Micro Jig: Ending Table Saw Injuries by 2020

Micro Jig: Ending Table Saw Injuries by 2020

No matter how experienced you are with a table saw or how much you believe that injuries can be avoided by just staying alert, they still happen with alarming frequency. The Consumer Products Safety Commission estimates that 54,800 table saw accidents occur annually. And more than half of all workshop-related amputations — 52.5 percent — were the result of table saw mishaps in 2015.

There are more than 12 million table saws in use in the United States, with about 250,000 more sold every year. So, while a ballpark of 50,000+ injuries might be a relatively small number within the grand scheme of things, the injuries suffered are often permanently debilitating and can even be life-threatening.

What’s the solution to making table saws safer to use so that those statistics can both diminish and one day even be eliminated? Bruce Wang, acting CEO of Micro Jig, believes there’s a three-pronged answer: better safety products, better education and better training. He’s so certain of this, in fact, that the company has a mission to eliminate table saw injuries altogether by 2020.

“Preventing 50,000 table saw accidents per year within three years is entirely possible,” Wang says. “This represents less than one half of one percent of the total number of table saws in use in the U.S. We (at Micro Jig) have the technology, products and education now to prevent these injuries on a wide scale.”

The company’s GRR-RiPPER®, which Wang’s father invented in 2001 when he founded the company, addresses the two most pressing and dangerous aspects of using a table saw: finger amputation and kickback. You’ve no doubt seen GRR-RIPPER advertised and used in publications and online for many years. It’s a plastic and rubber handheld pushing device that straddles the blade and controls both the keeper piece and the offcut during rip cuts. Wang points out that the device effectively controls the three vectors of force required to feed material through a table saw: it provides downward pressure against the saw table, inward pressure against the rip fence (during rip and groove cuts) and forward pressure to advance the workpiece. GRR-RIPPER’s raised handle design also keeps the “feed” hand shielded from the blade.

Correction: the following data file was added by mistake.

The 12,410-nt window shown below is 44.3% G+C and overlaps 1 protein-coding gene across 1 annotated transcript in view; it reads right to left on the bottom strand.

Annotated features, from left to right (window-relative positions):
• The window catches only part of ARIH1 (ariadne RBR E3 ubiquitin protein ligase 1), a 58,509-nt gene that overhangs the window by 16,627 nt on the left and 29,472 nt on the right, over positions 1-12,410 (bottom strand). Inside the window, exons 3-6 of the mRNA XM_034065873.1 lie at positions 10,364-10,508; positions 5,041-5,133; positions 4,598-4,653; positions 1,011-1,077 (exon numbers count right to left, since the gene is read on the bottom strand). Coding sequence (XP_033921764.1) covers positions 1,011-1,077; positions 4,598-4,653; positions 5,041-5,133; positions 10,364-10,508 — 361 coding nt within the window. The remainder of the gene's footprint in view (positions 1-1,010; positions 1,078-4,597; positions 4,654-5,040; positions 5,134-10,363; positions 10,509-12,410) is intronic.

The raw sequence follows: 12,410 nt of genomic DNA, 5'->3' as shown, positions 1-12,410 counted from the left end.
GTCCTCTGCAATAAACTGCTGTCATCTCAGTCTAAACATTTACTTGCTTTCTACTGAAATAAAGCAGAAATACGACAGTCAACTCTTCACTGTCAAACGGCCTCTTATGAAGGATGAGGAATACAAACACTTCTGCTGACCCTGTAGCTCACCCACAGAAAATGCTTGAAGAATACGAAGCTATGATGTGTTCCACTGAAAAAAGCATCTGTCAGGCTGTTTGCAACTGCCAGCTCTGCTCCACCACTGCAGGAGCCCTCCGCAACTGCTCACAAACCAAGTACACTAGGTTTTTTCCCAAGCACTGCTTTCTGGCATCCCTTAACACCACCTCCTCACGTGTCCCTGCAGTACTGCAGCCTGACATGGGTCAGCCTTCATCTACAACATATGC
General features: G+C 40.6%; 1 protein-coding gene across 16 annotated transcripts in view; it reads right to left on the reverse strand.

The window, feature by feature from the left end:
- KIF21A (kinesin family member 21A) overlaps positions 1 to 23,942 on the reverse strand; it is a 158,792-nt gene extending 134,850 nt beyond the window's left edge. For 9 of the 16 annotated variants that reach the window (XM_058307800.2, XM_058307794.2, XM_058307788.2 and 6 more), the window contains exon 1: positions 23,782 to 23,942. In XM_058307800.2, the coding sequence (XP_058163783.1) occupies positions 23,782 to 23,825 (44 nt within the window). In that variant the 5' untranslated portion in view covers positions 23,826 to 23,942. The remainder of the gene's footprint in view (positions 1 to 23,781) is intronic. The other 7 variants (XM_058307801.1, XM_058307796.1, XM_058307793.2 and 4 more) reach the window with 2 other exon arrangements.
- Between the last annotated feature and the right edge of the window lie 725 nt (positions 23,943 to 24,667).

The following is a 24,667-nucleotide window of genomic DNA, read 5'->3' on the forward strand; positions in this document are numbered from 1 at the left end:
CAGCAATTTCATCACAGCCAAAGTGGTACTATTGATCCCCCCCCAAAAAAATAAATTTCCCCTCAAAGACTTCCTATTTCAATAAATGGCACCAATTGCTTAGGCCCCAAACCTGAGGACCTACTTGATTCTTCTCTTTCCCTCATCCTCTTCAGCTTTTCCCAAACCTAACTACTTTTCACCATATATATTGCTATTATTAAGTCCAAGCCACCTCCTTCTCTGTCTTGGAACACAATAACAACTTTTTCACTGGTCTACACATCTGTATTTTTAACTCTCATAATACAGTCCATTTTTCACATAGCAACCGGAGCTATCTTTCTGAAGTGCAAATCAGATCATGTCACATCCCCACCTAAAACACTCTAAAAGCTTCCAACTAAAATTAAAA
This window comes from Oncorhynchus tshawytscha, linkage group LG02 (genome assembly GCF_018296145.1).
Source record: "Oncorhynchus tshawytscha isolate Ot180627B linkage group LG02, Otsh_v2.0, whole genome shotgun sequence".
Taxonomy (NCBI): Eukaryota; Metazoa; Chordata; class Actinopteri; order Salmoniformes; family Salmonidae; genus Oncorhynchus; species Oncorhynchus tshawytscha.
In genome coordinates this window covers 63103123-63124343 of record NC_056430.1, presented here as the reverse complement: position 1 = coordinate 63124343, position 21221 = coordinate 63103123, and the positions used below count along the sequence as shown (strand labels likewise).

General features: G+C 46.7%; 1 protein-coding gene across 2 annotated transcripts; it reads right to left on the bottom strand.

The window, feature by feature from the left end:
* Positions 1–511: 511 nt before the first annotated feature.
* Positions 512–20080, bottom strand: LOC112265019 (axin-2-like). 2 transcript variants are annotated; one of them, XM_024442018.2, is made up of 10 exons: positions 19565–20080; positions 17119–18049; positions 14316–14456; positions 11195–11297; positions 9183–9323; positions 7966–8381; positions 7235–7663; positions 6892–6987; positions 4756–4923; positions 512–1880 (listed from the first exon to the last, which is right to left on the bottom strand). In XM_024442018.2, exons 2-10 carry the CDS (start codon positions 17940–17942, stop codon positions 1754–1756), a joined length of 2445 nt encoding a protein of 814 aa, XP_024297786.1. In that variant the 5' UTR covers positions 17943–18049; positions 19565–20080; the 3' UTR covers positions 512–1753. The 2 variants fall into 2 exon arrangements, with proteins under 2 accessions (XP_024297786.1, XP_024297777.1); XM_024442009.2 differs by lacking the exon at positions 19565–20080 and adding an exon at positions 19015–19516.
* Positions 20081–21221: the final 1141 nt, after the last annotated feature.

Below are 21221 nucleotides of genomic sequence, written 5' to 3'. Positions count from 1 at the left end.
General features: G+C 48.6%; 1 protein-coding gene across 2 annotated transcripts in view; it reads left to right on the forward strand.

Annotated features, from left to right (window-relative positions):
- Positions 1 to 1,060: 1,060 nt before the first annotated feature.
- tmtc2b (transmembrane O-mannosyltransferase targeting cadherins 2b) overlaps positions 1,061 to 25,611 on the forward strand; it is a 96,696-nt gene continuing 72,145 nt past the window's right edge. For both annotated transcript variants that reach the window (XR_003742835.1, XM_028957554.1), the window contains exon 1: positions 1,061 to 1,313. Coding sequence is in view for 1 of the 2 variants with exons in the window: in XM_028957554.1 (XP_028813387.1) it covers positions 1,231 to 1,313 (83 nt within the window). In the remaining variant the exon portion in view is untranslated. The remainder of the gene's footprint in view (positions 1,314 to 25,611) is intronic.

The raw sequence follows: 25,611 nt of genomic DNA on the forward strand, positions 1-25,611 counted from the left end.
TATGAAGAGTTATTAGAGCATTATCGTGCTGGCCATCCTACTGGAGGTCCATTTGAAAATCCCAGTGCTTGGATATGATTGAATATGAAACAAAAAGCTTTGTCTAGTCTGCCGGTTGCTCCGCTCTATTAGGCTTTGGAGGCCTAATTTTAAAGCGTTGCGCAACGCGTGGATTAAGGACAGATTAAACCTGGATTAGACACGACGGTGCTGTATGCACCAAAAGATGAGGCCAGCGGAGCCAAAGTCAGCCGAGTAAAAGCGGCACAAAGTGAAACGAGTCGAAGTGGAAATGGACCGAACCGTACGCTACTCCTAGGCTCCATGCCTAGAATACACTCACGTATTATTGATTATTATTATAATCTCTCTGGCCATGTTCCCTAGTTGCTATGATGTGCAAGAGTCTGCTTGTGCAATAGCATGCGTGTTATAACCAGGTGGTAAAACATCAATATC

“The cost (of a GRR-RIPPER) is very affordable, especially when compared to the expense associated with injury,” Wang says.

Another more recent safety product — Micro Jig’s MATCHFIT™ Dado Stop — is an indexed stop block that provides clear space between the rip fence and the blade for cutting dadoes or making through cuts. During a crosscut, Dado Stop enables an offcut to fall away from the blade instead of binding between the rip fence and blade, where it can jam, catch the blade teeth and be propelled backward violently.

“Not only does (Dado Stop) provide safety to users who purchase (it), but it also creates broader awareness, potentially prompting users to create their own stop blocks to prevent crosscut kickback,” Wang adds.

Developing better safety products is only part of Micro Jig’s solution. A change in public mindset about table saws is also sorely needed, Wang believes. “The industry as a whole has become complacent, turning a blind eye as table saw injuries continue to happen, year after year … The concept that losing one’s fingers is a necessary risk of table saw use is prevalent in the woodworking community.”